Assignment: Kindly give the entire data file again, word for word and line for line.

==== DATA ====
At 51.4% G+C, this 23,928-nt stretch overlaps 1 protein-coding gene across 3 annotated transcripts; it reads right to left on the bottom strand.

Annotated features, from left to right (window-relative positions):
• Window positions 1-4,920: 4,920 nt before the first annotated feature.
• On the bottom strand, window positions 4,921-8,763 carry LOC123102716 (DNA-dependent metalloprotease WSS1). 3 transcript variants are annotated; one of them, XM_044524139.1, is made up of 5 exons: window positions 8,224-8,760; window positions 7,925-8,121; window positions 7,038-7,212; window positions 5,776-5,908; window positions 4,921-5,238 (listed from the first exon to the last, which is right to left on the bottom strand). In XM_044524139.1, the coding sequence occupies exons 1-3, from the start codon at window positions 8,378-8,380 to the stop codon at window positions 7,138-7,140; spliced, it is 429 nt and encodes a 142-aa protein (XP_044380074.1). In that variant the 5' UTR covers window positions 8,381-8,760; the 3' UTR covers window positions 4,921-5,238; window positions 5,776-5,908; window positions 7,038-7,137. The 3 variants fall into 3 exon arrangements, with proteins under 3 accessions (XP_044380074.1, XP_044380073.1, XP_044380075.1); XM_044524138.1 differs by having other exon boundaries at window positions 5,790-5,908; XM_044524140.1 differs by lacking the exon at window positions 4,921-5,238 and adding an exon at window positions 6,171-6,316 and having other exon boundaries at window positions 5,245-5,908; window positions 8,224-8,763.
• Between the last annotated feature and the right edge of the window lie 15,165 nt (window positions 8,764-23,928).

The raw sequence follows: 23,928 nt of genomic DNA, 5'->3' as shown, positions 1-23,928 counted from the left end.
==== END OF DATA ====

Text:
At 51.4% G+C, this 23,928-nt stretch overlaps 1 protein-coding gene across 3 annotated transcripts; it reads right to left on the bottom strand.

Annotated features, from left to right (window-relative positions):
• Window positions 1-4,920: 4,920 nt before the first annotated feature.
• On the bottom strand, window positions 4,921-8,763 carry LOC123102716 (DNA-dependent metalloprotease WSS1). 3 transcript variants are annotated; one of them, XM_044524139.1, is made up of 5 exons: window positions 8,224-8,760; window positions 7,925-8,121; window positions 7,038-7,212; window positions 5,776-5,908; window positions 4,921-5,238 (listed from the first exon to the last, which is right to left on the bottom strand). In XM_044524139.1, the coding sequence occupies exons 1-3, from the start codon at window positions 8,378-8,380 to the stop codon at window positions 7,138-7,140; spliced, it is 429 nt and encodes a 142-aa protein (XP_044380074.1). In that variant the 5' UTR covers window positions 8,381-8,760; the 3' UTR covers window positions 4,921-5,238; window positions 5,776-5,908; window positions 7,038-7,137. The 3 variants fall into 3 exon arrangements, with proteins under 3 accessions (XP_044380074.1, XP_044380073.1, XP_044380075.1); XM_044524138.1 differs by having other exon boundaries at window positions 5,790-5,908; XM_044524140.1 differs by lacking the exon at window positions 4,921-5,238 and adding an exon at window positions 6,171-6,316 and having other exon boundaries at window positions 5,245-5,908; window positions 8,224-8,763.
• Between the last annotated feature and the right edge of the window lie 15,165 nt (window positions 8,764-23,928).

The raw sequence follows: 23,928 nt of genomic DNA, 5'->3' as shown, positions 1-23,928 counted from the left end.